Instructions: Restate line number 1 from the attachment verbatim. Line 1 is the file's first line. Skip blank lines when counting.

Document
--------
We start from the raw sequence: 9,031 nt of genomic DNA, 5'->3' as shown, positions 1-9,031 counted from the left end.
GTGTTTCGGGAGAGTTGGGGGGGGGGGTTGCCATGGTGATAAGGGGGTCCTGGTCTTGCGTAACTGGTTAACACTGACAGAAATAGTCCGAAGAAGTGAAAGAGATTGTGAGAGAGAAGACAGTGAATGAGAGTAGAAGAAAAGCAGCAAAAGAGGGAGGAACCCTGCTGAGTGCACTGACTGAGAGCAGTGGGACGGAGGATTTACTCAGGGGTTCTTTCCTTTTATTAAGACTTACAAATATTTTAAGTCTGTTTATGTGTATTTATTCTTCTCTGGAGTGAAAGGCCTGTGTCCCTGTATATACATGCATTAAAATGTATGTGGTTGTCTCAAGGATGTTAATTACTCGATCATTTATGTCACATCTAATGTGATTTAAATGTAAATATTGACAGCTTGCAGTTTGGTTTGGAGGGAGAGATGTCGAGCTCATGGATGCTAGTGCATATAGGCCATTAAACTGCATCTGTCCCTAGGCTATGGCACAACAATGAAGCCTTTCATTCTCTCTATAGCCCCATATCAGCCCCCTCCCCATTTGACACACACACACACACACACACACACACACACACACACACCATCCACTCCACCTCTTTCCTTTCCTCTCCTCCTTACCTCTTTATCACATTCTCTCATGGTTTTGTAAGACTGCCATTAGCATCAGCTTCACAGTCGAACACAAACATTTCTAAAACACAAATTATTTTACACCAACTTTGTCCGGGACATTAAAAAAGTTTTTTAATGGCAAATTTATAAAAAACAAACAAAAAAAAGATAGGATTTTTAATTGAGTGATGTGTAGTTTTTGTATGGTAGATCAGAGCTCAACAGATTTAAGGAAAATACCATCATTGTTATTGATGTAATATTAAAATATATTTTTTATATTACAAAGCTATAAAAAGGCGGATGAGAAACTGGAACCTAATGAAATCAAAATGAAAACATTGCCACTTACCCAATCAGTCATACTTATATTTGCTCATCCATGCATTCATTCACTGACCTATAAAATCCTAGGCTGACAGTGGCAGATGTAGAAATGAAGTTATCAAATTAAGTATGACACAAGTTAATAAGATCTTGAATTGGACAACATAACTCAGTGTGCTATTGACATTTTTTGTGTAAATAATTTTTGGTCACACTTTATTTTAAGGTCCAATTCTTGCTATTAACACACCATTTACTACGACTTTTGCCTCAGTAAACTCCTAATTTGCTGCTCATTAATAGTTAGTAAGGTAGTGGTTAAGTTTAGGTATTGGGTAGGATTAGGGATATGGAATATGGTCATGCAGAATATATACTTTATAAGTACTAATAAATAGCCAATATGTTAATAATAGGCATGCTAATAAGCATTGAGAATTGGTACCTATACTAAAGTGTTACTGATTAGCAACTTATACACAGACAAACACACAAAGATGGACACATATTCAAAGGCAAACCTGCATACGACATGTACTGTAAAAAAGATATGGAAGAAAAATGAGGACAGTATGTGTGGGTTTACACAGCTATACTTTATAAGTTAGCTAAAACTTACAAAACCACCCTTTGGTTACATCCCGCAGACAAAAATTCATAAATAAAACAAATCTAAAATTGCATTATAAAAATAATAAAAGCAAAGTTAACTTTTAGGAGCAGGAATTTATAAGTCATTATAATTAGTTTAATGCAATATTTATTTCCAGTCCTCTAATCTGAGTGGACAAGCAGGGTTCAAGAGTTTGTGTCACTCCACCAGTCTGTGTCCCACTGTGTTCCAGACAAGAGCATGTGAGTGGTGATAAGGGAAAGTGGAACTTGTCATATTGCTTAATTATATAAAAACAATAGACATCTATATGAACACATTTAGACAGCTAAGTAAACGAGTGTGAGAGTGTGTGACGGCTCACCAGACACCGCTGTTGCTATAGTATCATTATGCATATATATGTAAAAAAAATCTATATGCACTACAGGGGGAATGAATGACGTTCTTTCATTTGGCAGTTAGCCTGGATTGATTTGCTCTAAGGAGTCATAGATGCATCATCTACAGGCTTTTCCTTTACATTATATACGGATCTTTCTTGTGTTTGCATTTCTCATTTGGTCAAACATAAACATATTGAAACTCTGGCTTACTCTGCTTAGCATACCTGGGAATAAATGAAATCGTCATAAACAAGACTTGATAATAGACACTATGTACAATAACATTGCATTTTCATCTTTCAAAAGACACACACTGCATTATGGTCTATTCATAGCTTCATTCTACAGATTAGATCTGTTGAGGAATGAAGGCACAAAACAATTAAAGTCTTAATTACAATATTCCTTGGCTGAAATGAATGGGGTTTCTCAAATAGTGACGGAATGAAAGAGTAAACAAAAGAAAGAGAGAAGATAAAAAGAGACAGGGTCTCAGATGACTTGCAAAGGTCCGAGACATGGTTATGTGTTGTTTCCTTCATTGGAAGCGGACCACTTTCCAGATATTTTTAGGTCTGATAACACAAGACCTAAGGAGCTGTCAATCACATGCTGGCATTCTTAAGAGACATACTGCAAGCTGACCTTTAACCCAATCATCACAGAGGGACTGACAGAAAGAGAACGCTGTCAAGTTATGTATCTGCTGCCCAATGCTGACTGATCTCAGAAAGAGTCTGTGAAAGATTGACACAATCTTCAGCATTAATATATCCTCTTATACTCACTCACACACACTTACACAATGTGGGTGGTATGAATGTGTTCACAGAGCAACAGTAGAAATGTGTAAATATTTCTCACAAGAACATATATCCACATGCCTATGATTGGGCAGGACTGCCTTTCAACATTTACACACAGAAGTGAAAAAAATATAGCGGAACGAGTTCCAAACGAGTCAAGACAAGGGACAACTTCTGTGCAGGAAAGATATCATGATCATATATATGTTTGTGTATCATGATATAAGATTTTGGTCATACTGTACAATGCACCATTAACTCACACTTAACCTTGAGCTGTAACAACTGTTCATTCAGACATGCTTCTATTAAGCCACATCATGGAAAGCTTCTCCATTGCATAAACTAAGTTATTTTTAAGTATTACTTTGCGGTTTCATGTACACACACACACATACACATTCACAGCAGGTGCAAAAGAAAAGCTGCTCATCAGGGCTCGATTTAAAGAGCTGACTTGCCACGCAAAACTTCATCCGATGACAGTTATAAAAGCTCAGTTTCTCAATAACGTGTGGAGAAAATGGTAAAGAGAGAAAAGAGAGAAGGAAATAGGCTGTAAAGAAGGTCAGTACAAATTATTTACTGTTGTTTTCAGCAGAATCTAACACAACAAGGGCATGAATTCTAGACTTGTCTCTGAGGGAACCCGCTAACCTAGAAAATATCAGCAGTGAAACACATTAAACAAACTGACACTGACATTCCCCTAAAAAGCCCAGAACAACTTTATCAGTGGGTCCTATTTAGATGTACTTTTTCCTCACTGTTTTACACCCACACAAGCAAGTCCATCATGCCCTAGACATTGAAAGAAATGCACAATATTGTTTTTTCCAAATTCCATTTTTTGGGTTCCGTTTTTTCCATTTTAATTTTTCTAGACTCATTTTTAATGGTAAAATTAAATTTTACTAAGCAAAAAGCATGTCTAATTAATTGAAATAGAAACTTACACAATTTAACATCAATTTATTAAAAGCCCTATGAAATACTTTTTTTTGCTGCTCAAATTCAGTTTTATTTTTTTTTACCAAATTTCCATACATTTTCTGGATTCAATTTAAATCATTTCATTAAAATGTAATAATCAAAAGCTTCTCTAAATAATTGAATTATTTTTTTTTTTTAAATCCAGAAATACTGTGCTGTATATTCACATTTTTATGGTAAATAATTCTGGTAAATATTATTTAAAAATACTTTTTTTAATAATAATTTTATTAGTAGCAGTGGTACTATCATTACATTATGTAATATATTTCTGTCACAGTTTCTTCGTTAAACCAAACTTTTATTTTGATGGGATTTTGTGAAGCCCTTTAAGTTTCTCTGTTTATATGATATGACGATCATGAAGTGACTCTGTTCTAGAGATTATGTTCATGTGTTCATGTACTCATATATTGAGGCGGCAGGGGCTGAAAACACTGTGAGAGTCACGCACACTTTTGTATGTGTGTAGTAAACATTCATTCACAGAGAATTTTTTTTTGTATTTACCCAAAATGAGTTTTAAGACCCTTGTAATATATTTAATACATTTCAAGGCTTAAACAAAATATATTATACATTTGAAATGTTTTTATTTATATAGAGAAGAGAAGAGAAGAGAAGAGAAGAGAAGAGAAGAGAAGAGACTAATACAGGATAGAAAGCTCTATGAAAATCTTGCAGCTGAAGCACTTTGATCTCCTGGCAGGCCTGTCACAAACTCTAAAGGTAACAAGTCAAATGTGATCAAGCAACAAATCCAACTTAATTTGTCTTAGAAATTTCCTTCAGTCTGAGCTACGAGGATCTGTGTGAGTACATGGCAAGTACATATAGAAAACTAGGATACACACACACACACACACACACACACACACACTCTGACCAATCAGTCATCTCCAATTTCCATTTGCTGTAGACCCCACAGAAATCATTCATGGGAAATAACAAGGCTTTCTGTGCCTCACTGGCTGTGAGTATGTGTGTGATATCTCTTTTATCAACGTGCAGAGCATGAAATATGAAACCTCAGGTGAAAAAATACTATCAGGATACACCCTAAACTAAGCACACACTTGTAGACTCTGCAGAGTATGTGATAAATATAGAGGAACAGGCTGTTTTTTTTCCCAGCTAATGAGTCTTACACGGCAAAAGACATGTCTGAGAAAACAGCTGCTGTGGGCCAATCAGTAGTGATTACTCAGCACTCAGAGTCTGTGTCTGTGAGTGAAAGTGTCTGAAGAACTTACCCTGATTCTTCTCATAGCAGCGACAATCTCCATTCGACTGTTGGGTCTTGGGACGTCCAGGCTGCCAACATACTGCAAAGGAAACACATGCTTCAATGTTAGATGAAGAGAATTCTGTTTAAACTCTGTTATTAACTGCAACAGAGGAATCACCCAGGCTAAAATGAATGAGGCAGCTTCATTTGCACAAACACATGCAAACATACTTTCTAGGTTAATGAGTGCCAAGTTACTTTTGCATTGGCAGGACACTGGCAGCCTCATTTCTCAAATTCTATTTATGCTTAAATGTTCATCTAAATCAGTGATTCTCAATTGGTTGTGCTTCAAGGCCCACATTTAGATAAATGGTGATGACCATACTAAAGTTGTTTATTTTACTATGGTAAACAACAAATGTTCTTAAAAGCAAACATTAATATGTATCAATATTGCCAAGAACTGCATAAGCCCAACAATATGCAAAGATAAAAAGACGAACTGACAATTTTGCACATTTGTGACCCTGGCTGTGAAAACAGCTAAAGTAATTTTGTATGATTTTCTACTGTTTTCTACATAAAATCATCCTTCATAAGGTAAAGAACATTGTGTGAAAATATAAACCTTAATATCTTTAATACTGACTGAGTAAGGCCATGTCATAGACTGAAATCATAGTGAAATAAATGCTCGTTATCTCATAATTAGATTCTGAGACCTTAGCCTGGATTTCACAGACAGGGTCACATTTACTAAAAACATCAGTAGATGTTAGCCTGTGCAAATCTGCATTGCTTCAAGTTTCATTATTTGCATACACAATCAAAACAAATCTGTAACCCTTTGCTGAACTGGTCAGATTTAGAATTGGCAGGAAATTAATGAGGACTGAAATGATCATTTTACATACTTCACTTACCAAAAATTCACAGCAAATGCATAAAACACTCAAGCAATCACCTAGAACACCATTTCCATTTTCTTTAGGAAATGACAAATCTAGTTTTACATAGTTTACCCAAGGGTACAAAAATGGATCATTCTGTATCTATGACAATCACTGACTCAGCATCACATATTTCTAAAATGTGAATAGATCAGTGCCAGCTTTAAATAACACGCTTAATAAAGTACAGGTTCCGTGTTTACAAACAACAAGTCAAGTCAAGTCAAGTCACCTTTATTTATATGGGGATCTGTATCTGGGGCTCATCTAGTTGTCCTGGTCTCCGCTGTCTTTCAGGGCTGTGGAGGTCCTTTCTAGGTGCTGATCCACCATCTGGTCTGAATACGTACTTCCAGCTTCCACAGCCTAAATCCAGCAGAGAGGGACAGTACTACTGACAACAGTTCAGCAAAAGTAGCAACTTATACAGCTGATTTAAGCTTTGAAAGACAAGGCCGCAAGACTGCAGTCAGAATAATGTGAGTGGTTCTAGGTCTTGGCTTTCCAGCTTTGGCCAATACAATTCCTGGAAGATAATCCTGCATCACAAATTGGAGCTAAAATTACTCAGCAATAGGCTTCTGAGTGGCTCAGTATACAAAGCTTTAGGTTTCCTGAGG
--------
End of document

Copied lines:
We start from the raw sequence: 9,031 nt of genomic DNA, 5'->3' as shown, positions 1-9,031 counted from the left end.